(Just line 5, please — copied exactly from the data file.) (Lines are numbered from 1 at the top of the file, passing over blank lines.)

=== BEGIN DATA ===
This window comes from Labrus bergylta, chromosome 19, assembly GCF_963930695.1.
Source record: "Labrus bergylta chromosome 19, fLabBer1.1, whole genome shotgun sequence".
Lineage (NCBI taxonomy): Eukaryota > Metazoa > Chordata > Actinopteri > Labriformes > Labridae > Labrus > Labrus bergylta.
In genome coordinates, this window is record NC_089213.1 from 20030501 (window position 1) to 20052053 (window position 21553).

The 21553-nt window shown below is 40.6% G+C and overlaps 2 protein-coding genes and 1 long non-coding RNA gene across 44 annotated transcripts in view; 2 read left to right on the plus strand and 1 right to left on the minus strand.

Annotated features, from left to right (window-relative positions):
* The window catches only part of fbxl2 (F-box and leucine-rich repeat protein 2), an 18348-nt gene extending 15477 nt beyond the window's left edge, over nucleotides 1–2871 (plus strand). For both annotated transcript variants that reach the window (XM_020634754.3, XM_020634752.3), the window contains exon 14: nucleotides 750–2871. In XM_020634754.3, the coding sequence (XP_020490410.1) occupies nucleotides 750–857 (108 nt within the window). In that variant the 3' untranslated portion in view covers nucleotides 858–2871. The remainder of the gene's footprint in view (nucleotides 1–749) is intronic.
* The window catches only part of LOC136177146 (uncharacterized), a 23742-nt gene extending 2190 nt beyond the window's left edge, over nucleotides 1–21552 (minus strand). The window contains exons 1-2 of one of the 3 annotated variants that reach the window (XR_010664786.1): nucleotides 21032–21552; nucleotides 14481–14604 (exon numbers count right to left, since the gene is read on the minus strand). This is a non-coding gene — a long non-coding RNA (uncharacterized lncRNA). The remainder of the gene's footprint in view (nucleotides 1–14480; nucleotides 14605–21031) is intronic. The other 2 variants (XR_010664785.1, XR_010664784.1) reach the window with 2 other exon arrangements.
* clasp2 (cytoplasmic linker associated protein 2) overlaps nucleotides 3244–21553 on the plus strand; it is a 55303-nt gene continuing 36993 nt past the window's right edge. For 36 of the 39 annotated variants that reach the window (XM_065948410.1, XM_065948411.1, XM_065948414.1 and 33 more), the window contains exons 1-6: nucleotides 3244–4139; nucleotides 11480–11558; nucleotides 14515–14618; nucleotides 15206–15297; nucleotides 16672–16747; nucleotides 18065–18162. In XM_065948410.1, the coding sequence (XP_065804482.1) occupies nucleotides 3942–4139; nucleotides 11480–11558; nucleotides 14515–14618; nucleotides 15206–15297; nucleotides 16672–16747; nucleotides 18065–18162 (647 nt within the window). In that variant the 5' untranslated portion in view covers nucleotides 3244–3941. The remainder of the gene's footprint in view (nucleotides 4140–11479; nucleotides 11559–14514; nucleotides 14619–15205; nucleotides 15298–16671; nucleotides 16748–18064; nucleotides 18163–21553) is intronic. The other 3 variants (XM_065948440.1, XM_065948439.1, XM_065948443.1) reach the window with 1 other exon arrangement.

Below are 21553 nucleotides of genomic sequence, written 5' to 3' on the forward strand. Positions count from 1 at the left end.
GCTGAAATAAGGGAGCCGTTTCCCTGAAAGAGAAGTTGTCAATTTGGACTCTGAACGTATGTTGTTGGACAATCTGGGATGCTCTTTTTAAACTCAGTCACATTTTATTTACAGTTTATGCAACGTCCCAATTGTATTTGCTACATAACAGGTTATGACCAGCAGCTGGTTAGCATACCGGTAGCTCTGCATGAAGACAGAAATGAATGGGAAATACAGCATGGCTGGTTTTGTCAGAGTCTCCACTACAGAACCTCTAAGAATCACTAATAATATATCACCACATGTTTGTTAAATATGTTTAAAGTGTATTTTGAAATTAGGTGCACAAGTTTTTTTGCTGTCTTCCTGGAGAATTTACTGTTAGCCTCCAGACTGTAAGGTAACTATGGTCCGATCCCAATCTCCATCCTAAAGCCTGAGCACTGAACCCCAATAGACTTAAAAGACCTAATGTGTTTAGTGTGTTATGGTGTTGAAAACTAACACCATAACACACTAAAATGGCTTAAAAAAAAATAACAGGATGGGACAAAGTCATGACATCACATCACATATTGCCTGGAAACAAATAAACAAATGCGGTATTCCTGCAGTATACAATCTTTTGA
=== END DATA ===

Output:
The 21553-nt window shown below is 40.6% G+C and overlaps 2 protein-coding genes and 1 long non-coding RNA gene across 44 annotated transcripts in view; 2 read left to right on the plus strand and 1 right to left on the minus strand.